13

As the question states, gedit has a few annoying bugs (cursor disappears, etc). I just need tabs, syntax highlighting, and line numbers. I will use it mostly for programming. I am using Lubuntu.

edit: Thanks for the many suggestions, I am trying sublime now but it doesn't natively support Fortran code, I forgot to mention that in my question, but however Sublime seems really nice. Which of these support fortran?

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    Well, there's a package for FORTRAN syntax highlighthing, which you can install with Package Control, but it's a bit limited. – Kroltan Feb 6 '15 at 18:06
7

Use Sublime Text. You can download an ubuntu installer from that link or, at least on my machine (Ubuntu 14.10), you can install it through apt:

sudo apt-get install sublime-text
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    You are probably using a PPA. Sublime Text is not in the official repositories. – muru Feb 6 '15 at 13:35
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    @Pokey I installed sublime but it seems to be only a trial version. – Herman Toothrot Feb 6 '15 at 16:02
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    Sure, you need to buy it. Although its still possible to use the software without a full licence. "Sublime Text 2 may be downloaded and evaluated for free, however a license must be purchased for continued use. There is currently no enforced time limit for the evaluation.". – PokeyBagelHole Feb 6 '15 at 16:42
27

Geany Install geany

Geany is a small and lightweight integrated development environment. It was developed to provide a small and fast IDE, which has only a few dependencies from other packages. It is using only the GTK2 toolkit and therefore you need only the GTK2 runtime libraries to run Geany.

enter image description here

As a long time Gedit user, I shifted to Geany last year as my main text editor, I found it the closest alternative.
I found Geany supports the features you require and comes with many more features and plugins available in Ubuntu than gedit.
I find the code completion, symbol browser, code folding and tree browser useful, as well as having a more power find and replace tool as well as the ability to configure launching of command line tools from the menu.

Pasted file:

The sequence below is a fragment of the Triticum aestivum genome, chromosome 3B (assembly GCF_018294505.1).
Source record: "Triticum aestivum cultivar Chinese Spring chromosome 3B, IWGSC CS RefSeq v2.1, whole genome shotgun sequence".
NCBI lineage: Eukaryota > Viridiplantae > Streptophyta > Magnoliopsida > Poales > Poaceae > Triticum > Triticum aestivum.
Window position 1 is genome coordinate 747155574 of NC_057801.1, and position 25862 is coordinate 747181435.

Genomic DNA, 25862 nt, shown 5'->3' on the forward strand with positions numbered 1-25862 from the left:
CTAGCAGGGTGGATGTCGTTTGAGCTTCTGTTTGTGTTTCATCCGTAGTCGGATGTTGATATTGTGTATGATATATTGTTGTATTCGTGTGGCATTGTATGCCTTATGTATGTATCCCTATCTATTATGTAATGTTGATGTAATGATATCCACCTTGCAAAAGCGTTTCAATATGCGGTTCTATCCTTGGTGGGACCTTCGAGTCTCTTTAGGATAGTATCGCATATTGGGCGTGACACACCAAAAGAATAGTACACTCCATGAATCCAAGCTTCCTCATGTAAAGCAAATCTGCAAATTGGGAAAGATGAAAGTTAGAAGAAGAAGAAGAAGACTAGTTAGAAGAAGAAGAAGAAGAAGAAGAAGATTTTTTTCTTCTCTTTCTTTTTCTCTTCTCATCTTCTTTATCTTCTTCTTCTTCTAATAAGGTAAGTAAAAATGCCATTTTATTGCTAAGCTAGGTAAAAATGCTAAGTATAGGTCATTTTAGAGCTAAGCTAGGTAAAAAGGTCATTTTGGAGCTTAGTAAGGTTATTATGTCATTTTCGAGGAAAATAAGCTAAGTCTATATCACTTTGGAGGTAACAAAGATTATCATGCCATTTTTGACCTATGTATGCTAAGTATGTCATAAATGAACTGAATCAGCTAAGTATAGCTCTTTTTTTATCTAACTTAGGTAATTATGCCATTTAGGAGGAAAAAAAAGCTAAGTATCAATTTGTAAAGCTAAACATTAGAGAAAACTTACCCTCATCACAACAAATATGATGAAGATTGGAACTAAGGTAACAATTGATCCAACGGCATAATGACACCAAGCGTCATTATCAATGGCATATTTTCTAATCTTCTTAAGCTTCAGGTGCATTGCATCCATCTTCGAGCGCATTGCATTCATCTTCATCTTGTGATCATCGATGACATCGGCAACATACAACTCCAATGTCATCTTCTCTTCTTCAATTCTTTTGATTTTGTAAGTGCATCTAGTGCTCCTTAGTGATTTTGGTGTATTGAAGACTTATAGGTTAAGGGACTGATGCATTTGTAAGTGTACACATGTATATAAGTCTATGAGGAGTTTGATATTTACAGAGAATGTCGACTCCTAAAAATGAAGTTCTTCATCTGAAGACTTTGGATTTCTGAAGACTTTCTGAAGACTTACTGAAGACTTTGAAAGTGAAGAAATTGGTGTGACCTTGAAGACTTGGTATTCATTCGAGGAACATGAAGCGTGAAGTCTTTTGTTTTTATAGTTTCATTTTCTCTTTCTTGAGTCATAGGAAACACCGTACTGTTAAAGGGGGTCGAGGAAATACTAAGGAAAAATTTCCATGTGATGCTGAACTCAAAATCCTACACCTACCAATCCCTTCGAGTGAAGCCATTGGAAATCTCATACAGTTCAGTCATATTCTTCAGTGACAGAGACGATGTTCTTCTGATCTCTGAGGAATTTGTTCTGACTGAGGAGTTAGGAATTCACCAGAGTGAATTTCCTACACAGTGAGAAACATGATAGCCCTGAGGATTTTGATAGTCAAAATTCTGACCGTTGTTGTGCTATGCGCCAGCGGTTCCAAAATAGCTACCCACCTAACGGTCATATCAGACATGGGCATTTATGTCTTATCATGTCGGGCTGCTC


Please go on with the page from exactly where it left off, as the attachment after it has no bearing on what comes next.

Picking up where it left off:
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14

I'm going to suggest my favorite editor, vim. Plugin support means it can help with your Fortran code with a few additional plugins. Of course, vim has a steep learning curve, so if you prefer something simpler to learn to use, it's not a good option.

Another suggestion is to look at the Fortran community's ideas on suitable editors:

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  • +1 for vim. I got frustrated a while back with the editors I had been using for writing Python. A long, meandering, path eventually led me to finally give vim a chance and I've never looked back. There IS a learning curve, but I don't think it's nearly as bad as it is sometimes made out to be. – sbell Feb 7 '15 at 14:52
  • @roadmr I have seen vim recommended in many places but I think it's just unintuitive and unpractical switching between the different modes, that's what keyboard shortcuts are for, I don't see the advantage to have an edit mode and a command mode. – Herman Toothrot Feb 9 '15 at 13:58
  • Emacs us heavy on keyboard shortcuts; I was previously an Emacs user and I got used to vim just fine. That said, there's plenty of other options if you don't feel you'll get used to vim. It's just another suggestion :) – roadmr Feb 9 '15 at 14:28
12

Somehow no one's mentioned it yet. Try emacs.

It's the perfect programmers editor. It does come built in with Fortran mode, which supports indentation, highlighting, etc. The editing shortcuts can take some getting used to if you are coming from most other editors (although this is not nearly as true as it is with vim). CUA mode can help here. I suggest running through the tutorial (when you first start it up, it will tell you how). In the long run, you'll find emacs to be far more powerful than any other editor. Nothing, except for vim, even comes close.

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10

GitHub's Atom (in a Lubuntu 14.04 VM):

Atom's fortran-language plugin example

Like Sublime Text, currently not as polished, but open source. Developed in CoffeeScript and the like - ie, simply extensible, but a bit slower than Sublime.

You can install it from WebUpd8's ppa:

sudo add-apt-repository ppa:webupd8team/atom
sudo apt-get update
sudo apt-get install atom

It supports Fortran via language-fortran package, converted from Textmate's bundle. You can install it from the Settings menu (Ctrl + ,, Install, search for Fortran and click Install):

Installing fortran language on Atom for Mac

(gif made on Mac, but exactly the same applies to Linux version)

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    So - why the downvote? – mgarciaisaia Feb 7 '15 at 1:23
10

Kate is quite nice. I've never used it for Fortran personally, but have seen it recommended.

sudo apt-get install kate

An example can be seen here:

enter image description here

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5

Maybe Geany would work for you.

screnshot

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